Two Challenge Chipman for Senate District 27
by Tony Zeli
State Senate District 27 is one of two Senate seats for Portland. The district includes the entire Portland peninsula, the islands, and a large area off peninsula including the Back Cove, Woodfords Corner and East Deering neighborhoods. Senator Justin Alfond reached his term limit leaving the seat open.
Representative Ben Chipman currently represents Parkside – Bayside in the State House. He wants to step up to the senate chambers. He comes off an intense primary campaign where he defeated Representative Diane Russell and newcomer Chuck Radis. Recent history suggests that the winner of the Democratic primary in Senate District 27 is a shoo-in for victory in November. But challengers Green Independent Seth Baker and Republican Adam Pontius think it is important to offer a choice on the general election ballot.
Both Ben Chipman and Adam Pontius say drug addiction is their top priority. Seth Baker said the housing crisis was the issue that most concerns him.
Ben wants to work for greater access to treatment and expansion of education. He says it goes hand-in-hand with his other priority, health care access. He wants to fight to expand Medicare coverage.
“We’ve come really close to over-riding the Governor’s veto to accept Federal funds and cover 70,000 people who don’t have health care right now,” says Ben.
If the votes are not there to expand coverage in the future, Ben says he will fight to get waivers for some type of limited expansion. An example may be covering drug addiction treatment.
Adam believes the state needs to take a more holistic approach to the crisis.
“For too long the conversation has been dominated by treatment versus law enforcement,” says Adam.
He discusses his father’s experience as a psychiatrist and the approach of coordinated care. The goal is better communication between doctors, case workers and law enforcement.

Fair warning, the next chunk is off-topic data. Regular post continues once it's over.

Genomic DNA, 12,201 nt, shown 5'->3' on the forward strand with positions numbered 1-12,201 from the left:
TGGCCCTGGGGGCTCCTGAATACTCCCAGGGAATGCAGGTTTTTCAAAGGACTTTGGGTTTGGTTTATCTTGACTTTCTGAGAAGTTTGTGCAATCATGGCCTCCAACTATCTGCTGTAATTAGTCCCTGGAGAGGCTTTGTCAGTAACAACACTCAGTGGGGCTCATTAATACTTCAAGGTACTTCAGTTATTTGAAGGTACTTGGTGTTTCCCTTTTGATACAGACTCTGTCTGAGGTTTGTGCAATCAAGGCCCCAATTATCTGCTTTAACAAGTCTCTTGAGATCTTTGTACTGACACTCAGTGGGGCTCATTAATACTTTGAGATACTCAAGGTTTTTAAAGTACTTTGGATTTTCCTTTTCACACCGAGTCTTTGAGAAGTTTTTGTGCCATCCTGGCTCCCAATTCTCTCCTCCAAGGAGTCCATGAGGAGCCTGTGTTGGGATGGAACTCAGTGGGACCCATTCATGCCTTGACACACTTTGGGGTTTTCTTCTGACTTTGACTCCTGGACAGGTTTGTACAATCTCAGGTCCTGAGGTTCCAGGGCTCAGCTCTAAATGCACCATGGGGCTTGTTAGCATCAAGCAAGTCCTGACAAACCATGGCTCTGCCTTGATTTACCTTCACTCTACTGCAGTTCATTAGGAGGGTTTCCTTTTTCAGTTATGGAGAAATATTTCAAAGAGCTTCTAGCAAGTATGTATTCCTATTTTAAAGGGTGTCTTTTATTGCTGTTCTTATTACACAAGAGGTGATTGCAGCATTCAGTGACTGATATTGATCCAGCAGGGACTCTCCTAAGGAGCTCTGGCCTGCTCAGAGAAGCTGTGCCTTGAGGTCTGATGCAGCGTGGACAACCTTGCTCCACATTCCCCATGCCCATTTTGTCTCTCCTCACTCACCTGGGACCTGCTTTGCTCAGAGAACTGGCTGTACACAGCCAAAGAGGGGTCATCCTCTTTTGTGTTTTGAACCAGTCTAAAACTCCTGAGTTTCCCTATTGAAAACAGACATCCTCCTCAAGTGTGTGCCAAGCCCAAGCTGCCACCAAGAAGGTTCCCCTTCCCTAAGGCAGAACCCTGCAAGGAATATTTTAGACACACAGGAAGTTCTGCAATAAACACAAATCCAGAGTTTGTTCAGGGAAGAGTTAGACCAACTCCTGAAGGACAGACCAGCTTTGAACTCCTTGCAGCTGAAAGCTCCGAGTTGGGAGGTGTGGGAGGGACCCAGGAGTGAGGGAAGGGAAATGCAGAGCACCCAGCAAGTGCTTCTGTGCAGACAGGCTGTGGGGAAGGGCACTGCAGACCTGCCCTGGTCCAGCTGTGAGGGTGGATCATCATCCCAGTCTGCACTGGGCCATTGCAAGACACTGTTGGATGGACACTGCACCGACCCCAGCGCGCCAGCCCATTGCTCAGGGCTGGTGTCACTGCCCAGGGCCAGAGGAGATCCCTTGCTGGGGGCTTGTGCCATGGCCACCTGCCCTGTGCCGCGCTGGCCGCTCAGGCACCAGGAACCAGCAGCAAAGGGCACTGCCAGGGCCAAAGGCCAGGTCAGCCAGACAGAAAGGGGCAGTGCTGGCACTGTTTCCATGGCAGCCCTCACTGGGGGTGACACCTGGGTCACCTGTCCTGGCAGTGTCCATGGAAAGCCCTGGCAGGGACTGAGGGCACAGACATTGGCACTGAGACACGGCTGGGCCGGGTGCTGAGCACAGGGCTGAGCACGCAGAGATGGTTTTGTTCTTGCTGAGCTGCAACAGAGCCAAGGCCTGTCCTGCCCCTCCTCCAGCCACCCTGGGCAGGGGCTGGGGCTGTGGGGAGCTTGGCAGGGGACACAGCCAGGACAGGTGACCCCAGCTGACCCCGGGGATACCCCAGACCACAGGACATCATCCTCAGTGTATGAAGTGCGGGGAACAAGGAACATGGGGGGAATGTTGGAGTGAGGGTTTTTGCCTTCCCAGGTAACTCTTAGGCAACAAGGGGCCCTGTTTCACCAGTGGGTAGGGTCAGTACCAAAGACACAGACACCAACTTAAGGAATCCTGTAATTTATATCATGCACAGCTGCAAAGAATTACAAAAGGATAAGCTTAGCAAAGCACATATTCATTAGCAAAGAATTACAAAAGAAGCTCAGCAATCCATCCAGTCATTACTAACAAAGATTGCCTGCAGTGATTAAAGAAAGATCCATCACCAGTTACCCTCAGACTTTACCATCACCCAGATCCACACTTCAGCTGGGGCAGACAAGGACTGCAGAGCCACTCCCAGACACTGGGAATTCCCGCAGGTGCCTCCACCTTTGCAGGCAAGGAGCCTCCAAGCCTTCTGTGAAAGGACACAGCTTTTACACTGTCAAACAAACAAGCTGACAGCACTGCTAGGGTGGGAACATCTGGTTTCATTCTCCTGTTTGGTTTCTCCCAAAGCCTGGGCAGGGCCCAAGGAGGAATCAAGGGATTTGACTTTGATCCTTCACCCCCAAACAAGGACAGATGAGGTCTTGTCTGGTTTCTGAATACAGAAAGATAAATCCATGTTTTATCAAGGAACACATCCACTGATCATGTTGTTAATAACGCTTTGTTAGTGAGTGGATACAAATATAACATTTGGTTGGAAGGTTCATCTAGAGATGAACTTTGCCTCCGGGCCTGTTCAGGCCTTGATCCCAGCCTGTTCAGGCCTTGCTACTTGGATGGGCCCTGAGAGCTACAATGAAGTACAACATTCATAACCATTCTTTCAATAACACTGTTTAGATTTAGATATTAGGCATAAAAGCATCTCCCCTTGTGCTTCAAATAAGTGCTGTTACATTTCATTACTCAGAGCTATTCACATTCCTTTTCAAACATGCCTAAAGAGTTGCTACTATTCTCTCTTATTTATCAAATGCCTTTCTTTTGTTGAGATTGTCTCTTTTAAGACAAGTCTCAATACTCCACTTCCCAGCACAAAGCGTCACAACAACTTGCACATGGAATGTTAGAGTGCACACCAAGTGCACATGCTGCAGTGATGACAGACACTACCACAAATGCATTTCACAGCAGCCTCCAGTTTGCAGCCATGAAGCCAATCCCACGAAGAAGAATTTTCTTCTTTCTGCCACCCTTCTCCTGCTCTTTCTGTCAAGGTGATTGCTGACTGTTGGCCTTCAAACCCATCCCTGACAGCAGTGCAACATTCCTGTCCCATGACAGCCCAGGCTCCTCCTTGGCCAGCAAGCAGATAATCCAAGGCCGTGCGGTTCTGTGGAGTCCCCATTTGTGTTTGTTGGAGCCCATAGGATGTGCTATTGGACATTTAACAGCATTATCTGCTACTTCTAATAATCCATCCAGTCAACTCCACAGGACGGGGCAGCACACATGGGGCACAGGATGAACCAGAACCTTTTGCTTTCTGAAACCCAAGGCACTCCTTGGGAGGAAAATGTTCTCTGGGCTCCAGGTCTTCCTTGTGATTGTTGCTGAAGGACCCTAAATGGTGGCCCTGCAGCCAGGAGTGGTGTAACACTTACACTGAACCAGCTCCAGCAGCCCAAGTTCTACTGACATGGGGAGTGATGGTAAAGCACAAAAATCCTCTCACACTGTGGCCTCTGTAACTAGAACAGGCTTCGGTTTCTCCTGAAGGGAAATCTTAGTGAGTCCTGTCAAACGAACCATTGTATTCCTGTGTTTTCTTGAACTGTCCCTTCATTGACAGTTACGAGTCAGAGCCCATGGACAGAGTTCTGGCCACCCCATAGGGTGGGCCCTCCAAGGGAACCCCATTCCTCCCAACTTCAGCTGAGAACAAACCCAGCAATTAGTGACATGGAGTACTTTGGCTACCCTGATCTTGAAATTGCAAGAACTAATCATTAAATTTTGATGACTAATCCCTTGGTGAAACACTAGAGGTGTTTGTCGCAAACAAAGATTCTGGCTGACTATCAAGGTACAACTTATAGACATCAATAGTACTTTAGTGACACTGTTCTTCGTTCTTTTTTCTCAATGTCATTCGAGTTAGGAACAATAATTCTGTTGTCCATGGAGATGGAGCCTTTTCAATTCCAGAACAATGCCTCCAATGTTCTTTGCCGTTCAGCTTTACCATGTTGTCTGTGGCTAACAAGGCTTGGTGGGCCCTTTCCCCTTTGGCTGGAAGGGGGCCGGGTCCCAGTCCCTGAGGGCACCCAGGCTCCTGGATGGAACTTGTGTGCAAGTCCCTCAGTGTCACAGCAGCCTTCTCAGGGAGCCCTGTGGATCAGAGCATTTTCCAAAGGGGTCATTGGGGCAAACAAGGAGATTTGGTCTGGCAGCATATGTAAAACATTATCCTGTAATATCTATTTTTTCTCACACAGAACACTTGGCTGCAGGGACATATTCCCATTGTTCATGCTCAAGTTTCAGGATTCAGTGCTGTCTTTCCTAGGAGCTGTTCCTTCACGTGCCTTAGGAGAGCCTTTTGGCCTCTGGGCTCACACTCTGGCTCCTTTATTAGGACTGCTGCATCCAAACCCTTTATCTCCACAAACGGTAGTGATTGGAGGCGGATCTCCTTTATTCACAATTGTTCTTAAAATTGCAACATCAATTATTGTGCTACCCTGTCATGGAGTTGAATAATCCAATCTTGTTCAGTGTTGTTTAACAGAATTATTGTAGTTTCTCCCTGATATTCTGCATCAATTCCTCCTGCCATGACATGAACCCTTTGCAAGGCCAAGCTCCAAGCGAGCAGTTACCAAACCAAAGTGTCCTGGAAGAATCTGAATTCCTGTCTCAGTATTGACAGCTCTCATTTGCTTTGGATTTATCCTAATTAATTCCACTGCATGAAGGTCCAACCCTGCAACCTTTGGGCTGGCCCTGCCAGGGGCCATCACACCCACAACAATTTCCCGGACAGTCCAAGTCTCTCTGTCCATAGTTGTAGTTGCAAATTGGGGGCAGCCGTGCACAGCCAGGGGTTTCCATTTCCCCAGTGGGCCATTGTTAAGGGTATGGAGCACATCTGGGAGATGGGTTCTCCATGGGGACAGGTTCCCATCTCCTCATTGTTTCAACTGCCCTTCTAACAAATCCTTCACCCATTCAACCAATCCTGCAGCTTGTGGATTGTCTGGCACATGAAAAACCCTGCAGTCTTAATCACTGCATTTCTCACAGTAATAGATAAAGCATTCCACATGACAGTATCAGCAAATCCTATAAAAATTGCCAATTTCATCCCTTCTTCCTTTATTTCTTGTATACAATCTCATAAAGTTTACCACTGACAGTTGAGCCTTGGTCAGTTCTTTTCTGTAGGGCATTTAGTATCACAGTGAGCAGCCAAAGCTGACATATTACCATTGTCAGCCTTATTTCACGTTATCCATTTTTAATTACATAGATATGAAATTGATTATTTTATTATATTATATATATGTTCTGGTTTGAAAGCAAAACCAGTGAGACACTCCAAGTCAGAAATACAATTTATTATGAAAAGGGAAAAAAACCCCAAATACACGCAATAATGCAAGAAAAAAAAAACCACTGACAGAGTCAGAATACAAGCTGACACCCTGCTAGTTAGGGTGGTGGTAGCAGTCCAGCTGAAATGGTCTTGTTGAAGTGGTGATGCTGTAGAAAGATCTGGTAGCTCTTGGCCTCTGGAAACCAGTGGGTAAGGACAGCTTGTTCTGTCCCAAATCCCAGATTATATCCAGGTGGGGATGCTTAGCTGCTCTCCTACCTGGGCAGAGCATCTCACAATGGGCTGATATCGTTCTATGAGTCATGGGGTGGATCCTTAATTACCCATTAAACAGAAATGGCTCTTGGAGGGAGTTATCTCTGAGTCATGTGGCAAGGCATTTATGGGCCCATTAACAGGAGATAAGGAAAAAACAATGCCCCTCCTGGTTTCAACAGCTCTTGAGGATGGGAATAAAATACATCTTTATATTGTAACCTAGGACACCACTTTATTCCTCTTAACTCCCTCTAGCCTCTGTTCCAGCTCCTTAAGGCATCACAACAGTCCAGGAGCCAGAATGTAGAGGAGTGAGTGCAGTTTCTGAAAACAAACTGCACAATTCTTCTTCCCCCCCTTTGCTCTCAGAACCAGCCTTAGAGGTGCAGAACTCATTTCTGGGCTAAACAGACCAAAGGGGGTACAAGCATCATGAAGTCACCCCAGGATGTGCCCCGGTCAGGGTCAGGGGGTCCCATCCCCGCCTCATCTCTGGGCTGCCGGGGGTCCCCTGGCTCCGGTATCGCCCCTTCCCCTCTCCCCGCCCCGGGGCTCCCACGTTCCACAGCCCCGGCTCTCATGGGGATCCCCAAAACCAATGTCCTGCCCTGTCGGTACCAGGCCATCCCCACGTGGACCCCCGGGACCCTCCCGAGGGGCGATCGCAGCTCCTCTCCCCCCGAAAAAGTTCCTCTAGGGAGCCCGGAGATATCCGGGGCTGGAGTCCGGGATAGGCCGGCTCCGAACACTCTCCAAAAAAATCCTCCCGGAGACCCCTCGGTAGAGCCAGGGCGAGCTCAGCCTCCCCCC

Also, Adam says, “We need to start doing better at measuring mental health outcomes and public health outcomes.”
Seth Baker says the greatest challenge is the housing crisis, especially for Portland. His solutions include encouraging rent stabilization, which he admits probably has to be done at local level.
Also Seth supports raising the minimum wage. He thinks that is the best way to help people afford housing. He argues Maine is ready for a $15 per hour minimum wage.
“I fundamentally believe that if you are willing to work full-time that you should be able to put a roof over your head and feed your family.”
Ben Chipman says his greatest challenge if elected would be working with an uncooperative governor.
“The fact that the Governor is still going to be there for two more years, that is a challenge for all of us. Democrats and Republicans in the House and the Senate, we are all faced with the challenge of Govorner Lepage vetoing every bill that comes to his desk and vetoing budgets. And not being willing to work with the Legislature as a team player.”
Portland’s legislative delegation will be losing a lot of experience. Both current State Senators are leaving office. Ben believes, “[Portland’s] Senators really need to have experience, need to know what they are doing.”
Green Independent Seth Baker admits being a Green might be his big challenge.
“Obviously being outside the two-party system is difficult, but on the plus side I want to be a bully pulpit for the working class and what is right. I’m sure it would be difficult to be the only Green Independent there, but at the same time I think it would free me up to actually focus on the issues and be connected to the constituency here in Portland.”
Republican Adam Pontius says, “I certainly don’t have the experience that Ben has, but I’m not necessarily green going into that process either.”
Adam is a political consultant. He has worked for gubernatorial candidate Elliot Cutler and for the Ranked Choice voting referendum. He believes he has the experience to overcome the challenge of bipartisan committee work.
Adam knows it will be an uphill battle to get elected for Senate District 27 as a Republican. But he says, “I am running so that those voters who are more pragmatically minded and business-minded have a candidate that they feel they can safely vote for.”